Obituary: Influential artist and educator, Robin Norling
Robin Carl Norling: May 1, 1939 to January 20, 2017
Robin Norling, painter, draughtsman, teacher and gallery director, was born in Windsor, New South Wales, but grew up in Taree. He studied at the National Art School (NAS), where he graduated with Honours, and Sydney Teachers College.
Contemporary art in the early 1960s in Sydney was largely dominated by abstract expressionism. Norling’s student paintings at this time shared something of the vigour, immediacy and painterliness of this style, but they also reveal, in their attention to space and draughtsmanship, his debt to Cézanne. Some of his drawings from his final year at NAS formed part of a submission which the following year won him the Le Gay Brereton Memorial Prize at the Art Gallery of New South Wales.
In 1961, aged only 22 and still a student at Sydney Teacher’s College, he won the Sulman Prize, for a mural design, Sea movement and rocks. In 1962, having just started teaching art at Macquarie Boys High School, Norling was awarded the New South Wales Travelling Art Scholarship, which allowed him to travel to Europe and North Africa with his new wife, art teacher Elaine Odgers. During his Scholarship years he studied at the Royal College of Art London, where he obtained his postgraduate qualification.
In 1966 Norling and his wife, after extensive travels in Europe and north Africa, began their slow return to Australia, driving through Syria, Iraq, Iran, Afghanistan, Pakistan and India, immersing themselves in the many cultures they passed through.
On his return to Australia in late 1966, Norling returned to secondary school teaching and, in 1970, was appointed lecturer in art education at Alexander Mackie College of Advanced Education. He also began writing and presenting for a weekly ABC radio program, The Argonauts, in the role previously held by Jeffery Smart, Phidias the art-man. Television programs followed with Channel 9 and the ABC. From 1978 to 1986 he was senior education officer at the Art Gallery of New South Wales, during which time he curated a number of educational exhibitions and led innovative programs in art museum education.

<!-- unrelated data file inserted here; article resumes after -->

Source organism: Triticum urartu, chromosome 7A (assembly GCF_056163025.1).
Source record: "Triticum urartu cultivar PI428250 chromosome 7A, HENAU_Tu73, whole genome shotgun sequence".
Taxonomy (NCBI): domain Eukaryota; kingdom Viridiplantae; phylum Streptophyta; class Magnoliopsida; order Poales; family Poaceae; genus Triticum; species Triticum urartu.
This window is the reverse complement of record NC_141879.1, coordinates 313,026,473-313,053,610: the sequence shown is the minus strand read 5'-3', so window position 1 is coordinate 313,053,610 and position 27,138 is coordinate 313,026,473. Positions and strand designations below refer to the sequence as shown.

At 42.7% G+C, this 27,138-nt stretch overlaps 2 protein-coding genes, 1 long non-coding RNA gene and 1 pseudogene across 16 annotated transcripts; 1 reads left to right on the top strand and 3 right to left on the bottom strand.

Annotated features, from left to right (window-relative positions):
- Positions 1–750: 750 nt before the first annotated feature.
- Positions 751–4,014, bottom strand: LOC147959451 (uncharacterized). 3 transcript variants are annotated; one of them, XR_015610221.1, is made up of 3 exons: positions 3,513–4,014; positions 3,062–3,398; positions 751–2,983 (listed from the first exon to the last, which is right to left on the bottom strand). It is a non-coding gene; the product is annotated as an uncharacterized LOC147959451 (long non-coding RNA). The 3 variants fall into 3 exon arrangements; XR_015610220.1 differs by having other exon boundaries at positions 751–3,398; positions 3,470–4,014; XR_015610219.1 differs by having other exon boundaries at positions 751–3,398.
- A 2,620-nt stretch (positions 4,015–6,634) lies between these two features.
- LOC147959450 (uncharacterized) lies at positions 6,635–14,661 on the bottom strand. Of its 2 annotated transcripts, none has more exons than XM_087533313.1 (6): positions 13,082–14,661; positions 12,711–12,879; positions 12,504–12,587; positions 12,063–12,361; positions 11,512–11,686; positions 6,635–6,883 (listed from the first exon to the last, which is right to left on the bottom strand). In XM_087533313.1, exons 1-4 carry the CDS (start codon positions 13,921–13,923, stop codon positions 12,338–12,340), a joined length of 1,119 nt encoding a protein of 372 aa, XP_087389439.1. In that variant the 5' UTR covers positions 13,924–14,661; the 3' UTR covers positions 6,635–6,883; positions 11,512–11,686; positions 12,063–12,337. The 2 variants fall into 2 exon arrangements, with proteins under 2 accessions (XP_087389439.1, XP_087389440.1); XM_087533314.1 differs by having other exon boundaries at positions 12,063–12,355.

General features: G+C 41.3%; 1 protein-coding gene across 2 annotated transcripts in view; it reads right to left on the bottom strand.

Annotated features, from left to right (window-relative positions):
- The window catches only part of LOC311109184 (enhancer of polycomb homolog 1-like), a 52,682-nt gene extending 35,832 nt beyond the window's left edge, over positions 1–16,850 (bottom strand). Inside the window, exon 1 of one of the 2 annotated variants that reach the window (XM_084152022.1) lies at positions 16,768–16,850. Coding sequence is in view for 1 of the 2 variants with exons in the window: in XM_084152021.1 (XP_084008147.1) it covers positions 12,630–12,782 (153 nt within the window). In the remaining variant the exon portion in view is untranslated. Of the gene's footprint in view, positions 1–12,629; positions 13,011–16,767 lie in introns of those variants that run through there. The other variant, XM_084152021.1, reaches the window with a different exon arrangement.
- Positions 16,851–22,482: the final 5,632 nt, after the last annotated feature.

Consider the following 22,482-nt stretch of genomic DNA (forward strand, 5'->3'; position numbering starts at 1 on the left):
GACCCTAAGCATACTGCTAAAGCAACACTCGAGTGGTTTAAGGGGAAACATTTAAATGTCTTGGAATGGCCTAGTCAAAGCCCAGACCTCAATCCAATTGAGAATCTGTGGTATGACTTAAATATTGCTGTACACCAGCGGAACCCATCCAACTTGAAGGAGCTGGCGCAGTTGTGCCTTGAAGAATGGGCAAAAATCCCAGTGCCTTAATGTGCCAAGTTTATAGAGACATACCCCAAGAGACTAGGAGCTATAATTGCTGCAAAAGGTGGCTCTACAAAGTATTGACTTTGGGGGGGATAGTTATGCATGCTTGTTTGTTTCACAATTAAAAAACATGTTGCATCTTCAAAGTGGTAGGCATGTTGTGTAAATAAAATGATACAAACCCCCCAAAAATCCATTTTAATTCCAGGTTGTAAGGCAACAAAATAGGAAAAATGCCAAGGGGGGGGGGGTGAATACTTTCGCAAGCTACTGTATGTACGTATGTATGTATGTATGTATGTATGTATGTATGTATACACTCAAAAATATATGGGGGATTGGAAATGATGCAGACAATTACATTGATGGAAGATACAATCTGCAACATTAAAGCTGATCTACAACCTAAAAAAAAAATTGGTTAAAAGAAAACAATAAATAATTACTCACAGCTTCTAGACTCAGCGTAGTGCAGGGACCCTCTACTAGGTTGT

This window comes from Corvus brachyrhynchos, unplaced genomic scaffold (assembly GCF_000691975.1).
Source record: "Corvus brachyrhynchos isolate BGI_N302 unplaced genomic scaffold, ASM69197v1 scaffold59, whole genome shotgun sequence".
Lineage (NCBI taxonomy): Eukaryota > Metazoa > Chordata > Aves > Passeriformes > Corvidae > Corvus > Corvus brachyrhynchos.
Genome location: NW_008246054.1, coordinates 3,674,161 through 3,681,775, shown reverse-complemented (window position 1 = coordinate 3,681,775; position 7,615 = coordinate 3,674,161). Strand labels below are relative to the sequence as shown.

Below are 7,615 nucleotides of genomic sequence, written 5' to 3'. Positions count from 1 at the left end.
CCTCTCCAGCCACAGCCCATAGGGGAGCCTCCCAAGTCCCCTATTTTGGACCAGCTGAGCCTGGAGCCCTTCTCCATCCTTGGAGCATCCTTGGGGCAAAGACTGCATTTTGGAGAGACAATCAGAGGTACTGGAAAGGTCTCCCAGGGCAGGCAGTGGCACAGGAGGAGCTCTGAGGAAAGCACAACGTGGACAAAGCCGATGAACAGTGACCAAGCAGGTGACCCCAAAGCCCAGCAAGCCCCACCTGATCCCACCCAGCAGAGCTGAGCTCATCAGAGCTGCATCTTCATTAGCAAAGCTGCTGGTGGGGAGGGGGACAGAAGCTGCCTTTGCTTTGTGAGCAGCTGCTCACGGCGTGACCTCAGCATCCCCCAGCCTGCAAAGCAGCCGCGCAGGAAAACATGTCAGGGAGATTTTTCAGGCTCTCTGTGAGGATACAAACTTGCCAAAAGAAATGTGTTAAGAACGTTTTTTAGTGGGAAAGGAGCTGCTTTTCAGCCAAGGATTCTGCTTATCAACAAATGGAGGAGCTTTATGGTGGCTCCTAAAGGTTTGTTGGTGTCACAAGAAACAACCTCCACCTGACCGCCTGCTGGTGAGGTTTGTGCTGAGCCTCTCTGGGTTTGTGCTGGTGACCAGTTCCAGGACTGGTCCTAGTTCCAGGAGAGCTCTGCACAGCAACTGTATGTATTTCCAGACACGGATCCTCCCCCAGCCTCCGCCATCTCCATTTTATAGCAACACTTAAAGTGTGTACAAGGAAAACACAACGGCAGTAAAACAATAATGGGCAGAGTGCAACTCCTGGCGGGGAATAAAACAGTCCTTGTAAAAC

In 1986 Norling left the Gallery and took up a position at Meadowbank College of TAFE, teaching painting and drawing. In 1997 he retired from teaching and returned to full-time painting. During the later years of his life, he shared a studio and the Patonga Bakehouse Gallery on the New South Wales Central Coast, with fellow artist, Jocelyn Maughan.
Norling exhibited throughout his life and won many prizes. Three major solo exhibitions of his work were mounted in just the last two years, including a retrospective at Manning Regional Art Gallery in 2016.
In the story of modern Australian art, Robin Norling holds a special place: an innovator who honours artistic tradition (or, as the artist himself described it, “walking backward for the better leap forward”). His contact during his studies at the Royal College of Art with many of the pioneers of Pop art is partly reflected in his work of the 1960s and ’70s, particularly his “cut-outs”. However, at the heart of Pop art is an enthusiastic acceptance of consumerism, and this was never completely embraced by Norling. So, while it is quite possible that he was a conduit for Pop art into Australia, it may have been more as a “carrier”.
Artists, like Norling, who teach are not uncommon, and many do so with some reluctance. After all, teaching takes time and effort that could be spent making more art. However what sets Norling apart is that, for him, these two activities were inextricably linked. Every work of art by him is an invitation to a game of visual delights, which is the essence of aesthetic education.
Robin Norling is survived by Elaine, their children, Beth, Meg and Owen, grandchildren, Indigo, Juno, Quinn and Theo, and his beloved companion, Jocelyn, her sons, David and Stephen, and their children.